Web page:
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How Much Energy is on my Plate?

Lane Seeley - Seattle Pacific University, Karin Kirk - SERC, CLEAN Community Collection

This activity leads students through a sequence of learning steps that highlight the embedded energy that is necessary to produce various types of food. Students start by thinking through the components of a basic meal and are later asked to review the necessary energy to produce different types of protein.

The activity takes about one to two class periods.

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Notes From Our Reviewers The CLEAN collection is hand-picked and rigorously reviewed for scientific accuracy and classroom effectiveness. Read what our review team had to say about this resource below or learn more about how CLEAN reviews teaching materials
Teaching Tips | Science | Pedagogy | Technical Details

Teaching Tips

  • This activity done with various degrees of scaffolding. Students can either follow the step-by-step activity or activity can be left open-ended for students to explore a range of answers.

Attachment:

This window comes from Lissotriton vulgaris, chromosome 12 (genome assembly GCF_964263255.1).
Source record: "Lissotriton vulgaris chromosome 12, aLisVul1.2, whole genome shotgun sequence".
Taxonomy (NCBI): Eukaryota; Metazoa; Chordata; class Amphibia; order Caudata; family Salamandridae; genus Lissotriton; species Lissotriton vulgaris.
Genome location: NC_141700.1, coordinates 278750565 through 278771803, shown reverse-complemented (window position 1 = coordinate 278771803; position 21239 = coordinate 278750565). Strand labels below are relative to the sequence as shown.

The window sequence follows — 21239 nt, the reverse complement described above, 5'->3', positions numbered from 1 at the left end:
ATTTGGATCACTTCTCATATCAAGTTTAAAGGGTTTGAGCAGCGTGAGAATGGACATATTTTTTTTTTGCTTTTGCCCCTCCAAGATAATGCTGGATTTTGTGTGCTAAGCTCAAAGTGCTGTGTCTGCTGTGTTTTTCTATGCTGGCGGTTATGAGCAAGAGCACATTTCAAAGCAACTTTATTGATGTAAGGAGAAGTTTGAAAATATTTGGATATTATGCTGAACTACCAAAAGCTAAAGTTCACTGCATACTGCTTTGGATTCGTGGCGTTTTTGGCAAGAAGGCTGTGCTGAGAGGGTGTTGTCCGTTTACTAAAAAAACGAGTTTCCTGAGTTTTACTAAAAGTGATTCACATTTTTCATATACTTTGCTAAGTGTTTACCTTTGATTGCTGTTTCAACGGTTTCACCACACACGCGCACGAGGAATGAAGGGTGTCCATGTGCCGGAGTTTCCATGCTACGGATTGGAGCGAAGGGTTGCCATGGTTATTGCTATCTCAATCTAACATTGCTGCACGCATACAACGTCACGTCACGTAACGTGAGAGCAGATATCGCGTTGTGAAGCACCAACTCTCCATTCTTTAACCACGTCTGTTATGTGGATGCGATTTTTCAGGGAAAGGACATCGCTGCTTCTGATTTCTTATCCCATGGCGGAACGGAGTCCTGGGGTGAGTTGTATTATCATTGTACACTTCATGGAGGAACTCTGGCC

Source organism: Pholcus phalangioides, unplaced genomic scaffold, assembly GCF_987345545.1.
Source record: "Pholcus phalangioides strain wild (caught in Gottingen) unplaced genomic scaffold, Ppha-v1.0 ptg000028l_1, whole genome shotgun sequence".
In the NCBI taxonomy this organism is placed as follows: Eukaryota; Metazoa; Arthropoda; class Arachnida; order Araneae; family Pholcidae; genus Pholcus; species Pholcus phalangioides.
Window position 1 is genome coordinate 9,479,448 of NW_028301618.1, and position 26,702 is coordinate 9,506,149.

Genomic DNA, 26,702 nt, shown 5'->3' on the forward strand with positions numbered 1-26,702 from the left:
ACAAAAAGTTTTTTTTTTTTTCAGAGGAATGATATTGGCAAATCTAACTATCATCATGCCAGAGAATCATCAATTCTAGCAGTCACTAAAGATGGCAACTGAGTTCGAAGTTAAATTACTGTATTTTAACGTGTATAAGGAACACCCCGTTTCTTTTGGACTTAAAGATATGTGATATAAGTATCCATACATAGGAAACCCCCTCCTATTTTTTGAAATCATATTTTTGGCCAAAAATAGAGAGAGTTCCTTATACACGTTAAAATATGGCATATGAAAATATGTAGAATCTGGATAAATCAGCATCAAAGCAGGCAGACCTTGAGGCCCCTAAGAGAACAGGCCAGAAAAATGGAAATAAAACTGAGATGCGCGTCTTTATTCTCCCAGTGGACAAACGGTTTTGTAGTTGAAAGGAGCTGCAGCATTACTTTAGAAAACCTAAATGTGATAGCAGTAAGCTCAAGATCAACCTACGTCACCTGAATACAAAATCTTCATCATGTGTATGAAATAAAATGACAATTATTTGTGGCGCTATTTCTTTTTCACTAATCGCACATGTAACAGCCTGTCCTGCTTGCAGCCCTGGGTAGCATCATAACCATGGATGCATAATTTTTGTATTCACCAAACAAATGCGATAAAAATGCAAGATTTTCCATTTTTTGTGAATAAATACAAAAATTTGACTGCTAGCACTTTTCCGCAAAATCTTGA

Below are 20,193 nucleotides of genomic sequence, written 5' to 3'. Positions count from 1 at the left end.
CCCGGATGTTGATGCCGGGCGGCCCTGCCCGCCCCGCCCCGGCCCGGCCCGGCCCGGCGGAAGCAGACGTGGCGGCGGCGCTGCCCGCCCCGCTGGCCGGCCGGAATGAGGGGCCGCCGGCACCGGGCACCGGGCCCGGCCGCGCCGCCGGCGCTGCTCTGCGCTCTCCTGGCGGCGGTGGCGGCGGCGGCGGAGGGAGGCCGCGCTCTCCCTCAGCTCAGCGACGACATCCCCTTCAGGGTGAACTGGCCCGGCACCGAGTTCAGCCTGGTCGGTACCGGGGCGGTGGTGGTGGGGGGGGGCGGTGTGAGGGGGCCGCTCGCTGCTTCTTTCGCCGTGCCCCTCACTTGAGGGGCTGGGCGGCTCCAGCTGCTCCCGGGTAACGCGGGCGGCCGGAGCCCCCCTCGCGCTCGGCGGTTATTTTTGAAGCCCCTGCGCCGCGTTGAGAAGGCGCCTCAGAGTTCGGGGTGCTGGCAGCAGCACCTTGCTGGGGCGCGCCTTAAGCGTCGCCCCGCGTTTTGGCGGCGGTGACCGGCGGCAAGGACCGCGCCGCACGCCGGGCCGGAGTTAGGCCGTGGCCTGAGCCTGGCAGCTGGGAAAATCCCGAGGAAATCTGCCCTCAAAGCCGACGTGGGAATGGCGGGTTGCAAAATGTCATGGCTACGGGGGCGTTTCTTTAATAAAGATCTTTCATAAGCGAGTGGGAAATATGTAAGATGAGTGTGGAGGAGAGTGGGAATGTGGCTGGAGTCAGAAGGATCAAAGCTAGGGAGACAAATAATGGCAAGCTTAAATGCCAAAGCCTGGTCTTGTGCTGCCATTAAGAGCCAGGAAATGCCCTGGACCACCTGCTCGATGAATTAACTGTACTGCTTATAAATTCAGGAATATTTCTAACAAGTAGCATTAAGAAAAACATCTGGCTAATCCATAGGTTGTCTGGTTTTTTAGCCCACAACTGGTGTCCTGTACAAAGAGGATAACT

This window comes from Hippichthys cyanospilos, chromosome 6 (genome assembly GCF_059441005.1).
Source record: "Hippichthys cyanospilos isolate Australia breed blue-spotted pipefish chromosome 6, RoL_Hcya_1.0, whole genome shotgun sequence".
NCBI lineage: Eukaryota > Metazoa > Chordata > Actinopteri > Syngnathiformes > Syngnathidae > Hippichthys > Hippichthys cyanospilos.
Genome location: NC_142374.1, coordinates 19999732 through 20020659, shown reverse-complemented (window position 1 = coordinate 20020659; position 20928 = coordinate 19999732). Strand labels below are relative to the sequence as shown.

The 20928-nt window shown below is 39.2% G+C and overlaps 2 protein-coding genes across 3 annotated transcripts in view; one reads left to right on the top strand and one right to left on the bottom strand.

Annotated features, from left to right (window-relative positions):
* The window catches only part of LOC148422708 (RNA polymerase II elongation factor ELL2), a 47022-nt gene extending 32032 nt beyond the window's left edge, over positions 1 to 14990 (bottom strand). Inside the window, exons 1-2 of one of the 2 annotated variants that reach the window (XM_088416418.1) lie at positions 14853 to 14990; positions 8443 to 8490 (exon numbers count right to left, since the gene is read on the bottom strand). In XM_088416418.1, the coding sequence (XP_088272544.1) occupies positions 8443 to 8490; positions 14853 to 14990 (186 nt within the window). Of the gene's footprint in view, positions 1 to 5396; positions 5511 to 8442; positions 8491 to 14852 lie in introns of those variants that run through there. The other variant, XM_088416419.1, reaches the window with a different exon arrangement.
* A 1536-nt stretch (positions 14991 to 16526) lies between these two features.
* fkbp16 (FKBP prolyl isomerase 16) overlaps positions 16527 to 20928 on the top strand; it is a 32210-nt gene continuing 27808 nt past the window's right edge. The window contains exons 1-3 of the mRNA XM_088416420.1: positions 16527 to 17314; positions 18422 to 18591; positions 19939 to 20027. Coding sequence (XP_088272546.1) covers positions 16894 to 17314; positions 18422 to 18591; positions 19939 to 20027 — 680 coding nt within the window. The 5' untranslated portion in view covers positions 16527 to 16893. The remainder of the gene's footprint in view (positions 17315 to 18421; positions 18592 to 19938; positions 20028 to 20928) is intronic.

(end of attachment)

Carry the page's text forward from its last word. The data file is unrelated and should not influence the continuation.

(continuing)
• Another extension to this activity would be a discussion about energy use and climate change in different societies with different eating habits.
  • Students with limited quantitative skills or Excel knowledge could be paired with experienced students.

About the Science

  • Students explore the embedded energy in various types of foods.
  • Students calculate the amount of energy per gram of protein in common foods to find the most efficient meal.
  • The calculation of embedded energy is provided for the students.
  • A lot of good background and reference material is provided with the activity.
  • Comments from expert scientist: This is a good basic resource to allow a general audience to think critically about food sources and the energy need to produce the foods. Many of the references do not appear to have good scientific rigor. Several are found on blogs.

About the Pedagogy

  • This activity provides students with a jumping-off point to do various calculations regarding the energy required to produce various foods.
  • This is a very engaging activity with multiple good extension suggestions and lots of hooks for interesting discussions personal energy use and the relevance of energy in our lives.
  • This activity develops students' reflective thinking skills and critical thinking via the use of concept maps.

Technical Details/Ease of Use

  • This activity does not include student handouts.
  • The activity does include sample calculations.
  • The video that is optionally suggested as part of the activity is only available at cost.

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